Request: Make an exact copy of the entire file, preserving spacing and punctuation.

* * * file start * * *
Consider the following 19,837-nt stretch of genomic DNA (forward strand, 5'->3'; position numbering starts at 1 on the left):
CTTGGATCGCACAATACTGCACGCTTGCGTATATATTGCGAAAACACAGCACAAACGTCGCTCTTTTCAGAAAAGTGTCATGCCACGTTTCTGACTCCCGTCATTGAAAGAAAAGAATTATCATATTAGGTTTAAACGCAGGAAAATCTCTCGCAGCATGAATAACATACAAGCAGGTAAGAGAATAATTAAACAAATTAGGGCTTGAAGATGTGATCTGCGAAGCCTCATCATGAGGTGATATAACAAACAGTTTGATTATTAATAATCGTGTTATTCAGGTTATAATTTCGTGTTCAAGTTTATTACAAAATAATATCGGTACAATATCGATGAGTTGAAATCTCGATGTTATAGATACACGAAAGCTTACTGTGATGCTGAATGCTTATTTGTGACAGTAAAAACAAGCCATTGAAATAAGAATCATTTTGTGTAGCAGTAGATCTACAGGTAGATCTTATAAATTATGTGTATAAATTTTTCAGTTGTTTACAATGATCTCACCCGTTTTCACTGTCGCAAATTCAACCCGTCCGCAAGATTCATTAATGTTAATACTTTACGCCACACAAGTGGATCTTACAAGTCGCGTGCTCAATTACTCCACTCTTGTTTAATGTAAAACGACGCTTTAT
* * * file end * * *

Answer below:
Consider the following 19,837-nt stretch of genomic DNA (forward strand, 5'->3'; position numbering starts at 1 on the left):
CTTGGATCGCACAATACTGCACGCTTGCGTATATATTGCGAAAACACAGCACAAACGTCGCTCTTTTCAGAAAAGTGTCATGCCACGTTTCTGACTCCCGTCATTGAAAGAAAAGAATTATCATATTAGGTTTAAACGCAGGAAAATCTCTCGCAGCATGAATAACATACAAGCAGGTAAGAGAATAATTAAACAAATTAGGGCTTGAAGATGTGATCTGCGAAGCCTCATCATGAGGTGATATAACAAACAGTTTGATTATTAATAATCGTGTTATTCAGGTTATAATTTCGTGTTCAAGTTTATTACAAAATAATATCGGTACAATATCGATGAGTTGAAATCTCGATGTTATAGATACACGAAAGCTTACTGTGATGCTGAATGCTTATTTGTGACAGTAAAAACAAGCCATTGAAATAAGAATCATTTTGTGTAGCAGTAGATCTACAGGTAGATCTTATAAATTATGTGTATAAATTTTTCAGTTGTTTACAATGATCTCACCCGTTTTCACTGTCGCAAATTCAACCCGTCCGCAAGATTCATTAATGTTAATACTTTACGCCACACAAGTGGATCTTACAAGTCGCGTGCTCAATTACTCCACTCTTGTTTAATGTAAAACGACGCTTTAT